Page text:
After seeing those leaders in the 1960s who were going to lead us into a better world shot down before they had the chance, Star Wars gave us heroes again.  At the very least, it gave us what movies are at least supposed to give us: an escape for a few hours from the spirit-crushing realities of existence.  After fifteen years of school shootings, terrorist attacks, both from within like the recent Planned Parenthood shootings and the innumerable attacks of ISIS from without, and, not to sound like Fox News here, but the attacks on the East Coast in 2001, we sure could have used a film like that right now instead of the reminder of how screwed up the world is.  No fairy tales to be found in Episode Seven.  King Arthur is absent, only to be returned Excalibur in the closing seconds of the film.  Sir Lancelot is run through by Mordred, and Guinevere looks and sounds more like Morgan LeFaye.  Don’t bother looking for Merlin.  He died fifteen years ago.

If you’ve not seen the film yet, stay home.  If you have seen it, don’t go see it again.  Please.  There’s been enough death turning the opening fifteen years of the twenty-first century crimson.  And to J.J. Abrams, Harrison Ford and Disney, if I may quote Gerrit Graham in Used Cars, “You killed my dog, mister.”



    1. “All that writing just to complain about Han getting off’d by his son? There’s quite a bit more wrong with this movie.”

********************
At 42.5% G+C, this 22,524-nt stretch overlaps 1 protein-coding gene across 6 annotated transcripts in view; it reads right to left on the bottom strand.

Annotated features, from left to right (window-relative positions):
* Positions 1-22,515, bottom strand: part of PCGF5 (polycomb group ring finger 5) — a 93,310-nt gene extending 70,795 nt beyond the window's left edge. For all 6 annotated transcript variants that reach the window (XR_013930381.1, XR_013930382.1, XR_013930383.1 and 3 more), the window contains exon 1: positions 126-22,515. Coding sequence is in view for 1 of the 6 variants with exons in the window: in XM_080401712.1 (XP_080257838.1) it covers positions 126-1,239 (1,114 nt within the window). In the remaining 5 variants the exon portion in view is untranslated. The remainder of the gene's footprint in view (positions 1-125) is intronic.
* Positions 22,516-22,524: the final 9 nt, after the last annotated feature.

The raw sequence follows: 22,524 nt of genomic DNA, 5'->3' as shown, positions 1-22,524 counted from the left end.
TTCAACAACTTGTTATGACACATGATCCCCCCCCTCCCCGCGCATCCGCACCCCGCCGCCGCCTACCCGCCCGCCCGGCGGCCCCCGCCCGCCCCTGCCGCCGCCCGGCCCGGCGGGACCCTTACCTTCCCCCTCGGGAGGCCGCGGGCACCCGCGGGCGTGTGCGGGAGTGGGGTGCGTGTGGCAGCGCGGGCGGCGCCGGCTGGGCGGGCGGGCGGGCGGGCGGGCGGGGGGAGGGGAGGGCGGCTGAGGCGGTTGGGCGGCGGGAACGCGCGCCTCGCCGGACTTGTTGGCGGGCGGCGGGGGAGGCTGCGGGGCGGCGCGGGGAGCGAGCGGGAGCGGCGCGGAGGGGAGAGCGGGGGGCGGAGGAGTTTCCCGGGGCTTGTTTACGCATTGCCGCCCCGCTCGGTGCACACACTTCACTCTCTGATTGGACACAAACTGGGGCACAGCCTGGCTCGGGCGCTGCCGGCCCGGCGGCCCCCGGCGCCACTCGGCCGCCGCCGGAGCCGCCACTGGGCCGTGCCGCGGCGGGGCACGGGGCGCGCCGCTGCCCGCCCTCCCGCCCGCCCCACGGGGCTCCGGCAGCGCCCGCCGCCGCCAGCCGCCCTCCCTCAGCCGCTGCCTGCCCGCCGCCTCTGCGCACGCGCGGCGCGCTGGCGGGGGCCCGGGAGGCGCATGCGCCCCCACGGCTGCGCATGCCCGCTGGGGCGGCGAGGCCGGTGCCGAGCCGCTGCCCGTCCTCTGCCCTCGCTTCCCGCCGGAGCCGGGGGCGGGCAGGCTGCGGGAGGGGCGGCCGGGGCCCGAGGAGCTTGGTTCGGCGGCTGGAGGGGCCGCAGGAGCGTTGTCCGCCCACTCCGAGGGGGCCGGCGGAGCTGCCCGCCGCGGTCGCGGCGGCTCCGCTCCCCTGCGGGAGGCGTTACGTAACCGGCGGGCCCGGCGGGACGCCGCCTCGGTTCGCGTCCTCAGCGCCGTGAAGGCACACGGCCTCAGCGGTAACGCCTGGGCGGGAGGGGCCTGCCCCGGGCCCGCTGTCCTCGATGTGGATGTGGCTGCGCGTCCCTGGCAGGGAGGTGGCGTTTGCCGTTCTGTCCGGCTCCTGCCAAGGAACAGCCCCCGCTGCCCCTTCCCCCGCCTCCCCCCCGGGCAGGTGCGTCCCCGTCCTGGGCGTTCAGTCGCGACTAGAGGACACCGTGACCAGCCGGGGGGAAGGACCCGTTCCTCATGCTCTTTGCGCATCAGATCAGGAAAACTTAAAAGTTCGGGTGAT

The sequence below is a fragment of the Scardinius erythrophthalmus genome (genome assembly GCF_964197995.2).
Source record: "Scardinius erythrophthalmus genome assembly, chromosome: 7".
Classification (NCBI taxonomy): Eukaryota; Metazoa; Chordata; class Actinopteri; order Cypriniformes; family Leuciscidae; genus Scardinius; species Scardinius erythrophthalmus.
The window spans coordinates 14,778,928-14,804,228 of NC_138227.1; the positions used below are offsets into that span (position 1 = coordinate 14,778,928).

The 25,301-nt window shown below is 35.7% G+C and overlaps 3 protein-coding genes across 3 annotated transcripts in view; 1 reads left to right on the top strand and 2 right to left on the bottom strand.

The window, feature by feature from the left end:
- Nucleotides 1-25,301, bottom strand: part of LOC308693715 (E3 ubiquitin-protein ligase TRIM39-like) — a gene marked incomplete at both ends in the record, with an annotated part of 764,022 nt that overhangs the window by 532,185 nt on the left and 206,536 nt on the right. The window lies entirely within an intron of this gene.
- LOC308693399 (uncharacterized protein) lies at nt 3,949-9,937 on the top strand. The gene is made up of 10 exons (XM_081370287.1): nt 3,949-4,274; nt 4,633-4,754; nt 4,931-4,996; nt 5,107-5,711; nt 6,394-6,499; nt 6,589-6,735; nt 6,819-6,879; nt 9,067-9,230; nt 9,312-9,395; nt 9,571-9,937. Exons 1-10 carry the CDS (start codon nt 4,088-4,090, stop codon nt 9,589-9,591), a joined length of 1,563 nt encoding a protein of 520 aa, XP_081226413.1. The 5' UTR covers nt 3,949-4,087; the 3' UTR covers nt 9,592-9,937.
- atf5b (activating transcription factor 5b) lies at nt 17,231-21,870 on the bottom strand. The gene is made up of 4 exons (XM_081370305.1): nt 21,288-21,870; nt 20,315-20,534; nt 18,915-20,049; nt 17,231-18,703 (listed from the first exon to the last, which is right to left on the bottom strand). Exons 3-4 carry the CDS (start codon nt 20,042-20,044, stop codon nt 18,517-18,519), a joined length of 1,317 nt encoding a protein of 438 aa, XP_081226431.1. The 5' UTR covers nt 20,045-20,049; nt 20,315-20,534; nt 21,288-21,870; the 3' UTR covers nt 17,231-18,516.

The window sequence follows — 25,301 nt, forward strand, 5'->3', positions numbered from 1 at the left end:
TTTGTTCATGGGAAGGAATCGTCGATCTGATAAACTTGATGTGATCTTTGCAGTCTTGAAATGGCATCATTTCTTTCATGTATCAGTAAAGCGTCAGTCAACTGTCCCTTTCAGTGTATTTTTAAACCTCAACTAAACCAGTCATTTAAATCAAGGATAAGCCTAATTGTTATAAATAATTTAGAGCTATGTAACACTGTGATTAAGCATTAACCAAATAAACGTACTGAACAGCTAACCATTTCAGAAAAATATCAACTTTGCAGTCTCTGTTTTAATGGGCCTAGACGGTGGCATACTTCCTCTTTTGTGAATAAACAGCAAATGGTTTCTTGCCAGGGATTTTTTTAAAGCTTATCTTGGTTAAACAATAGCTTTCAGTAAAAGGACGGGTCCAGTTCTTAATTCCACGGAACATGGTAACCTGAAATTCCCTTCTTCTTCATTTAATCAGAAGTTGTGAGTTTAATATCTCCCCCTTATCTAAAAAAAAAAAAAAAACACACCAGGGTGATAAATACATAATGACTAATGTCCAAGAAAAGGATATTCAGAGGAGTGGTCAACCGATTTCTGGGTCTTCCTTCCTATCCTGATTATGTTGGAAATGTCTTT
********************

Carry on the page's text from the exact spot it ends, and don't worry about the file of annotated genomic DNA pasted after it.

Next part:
Yes, but it’s brilliantly bitchy. Worst ending for a character of such grand stature since James Remar’s Ajax got arrested and handcuffed to a bench in The Warriors.


  1. Sorry Scott, I have seen it multiple times and will be going back for more. While I do think the film has some problems, it is an incredible improvement over the prequels and probably the third best film out of the seven. It seems you mainly disliked the film because of the death of Han Solo, but your complaint that we need heroes is undermined by your neglecting to mention the presence of so many in this film, What about Rey, Finn, Leia and Luke? What about BB-8, C-3PO and R2-D2? Try to look past your nostalgia and evaluate the film on its own terms.


    1. “Try to look past your nostalgia and evaluate the film on its own terms.”

      ERRRRRRRRRRRNK! New Criticism approach. Can’t be done. No work exists in a vacuum.

      Liked by 1 person

    2. P.S. Luke’s on-screen time is a flea fart in a hurricane, Nathan. And I KNOW you were paralyzed with laughter at some of those comments I made. I take my coffee like my outlook: Cold, dark and BITTER.

      Liked by 1 person

      1. Luke took three films to still not be the badass that Rey became within five minutes of “awakening”. The tragedy is that Luke had that much screen time, and nobody thought to run him through with a light saber. One can only assume that the darkside is aware of the first three films and found a trip to Skellig Michael to be too far for too little.


    3. P.S. Still shaking my head at how exactly R2-D2 who sat dormant since Luke left, BB-8 who is a blatant kiddie toy target to where you can make out the HASBRO and Kenner logos on the damned thing, and C-3PO who’s never been anything other than an android version of Kenneth Williams (the rest of you, Google him) are HEROES.


    1. Fine. Substitute “dog/cat” for grandparent, girlfriend/boyfriend, other person to whom you had an emotional attachment and circumstances ripped them away from you, be it death, abduction, relocation or anything other than systems theory. The bloody thing’s a hypothetical anyroad.


Leave a Reply

Fill in your details below or click an icon to log in: Logo

You are commenting using your account. Log Out / Change )

Twitter picture

You are commenting using your Twitter account. Log Out / Change )

Facebook photo

You are commenting using your Facebook account. Log Out / Change )

Google+ photo

You are commenting using your Google+ account. Log Out / Change )

Connecting to %s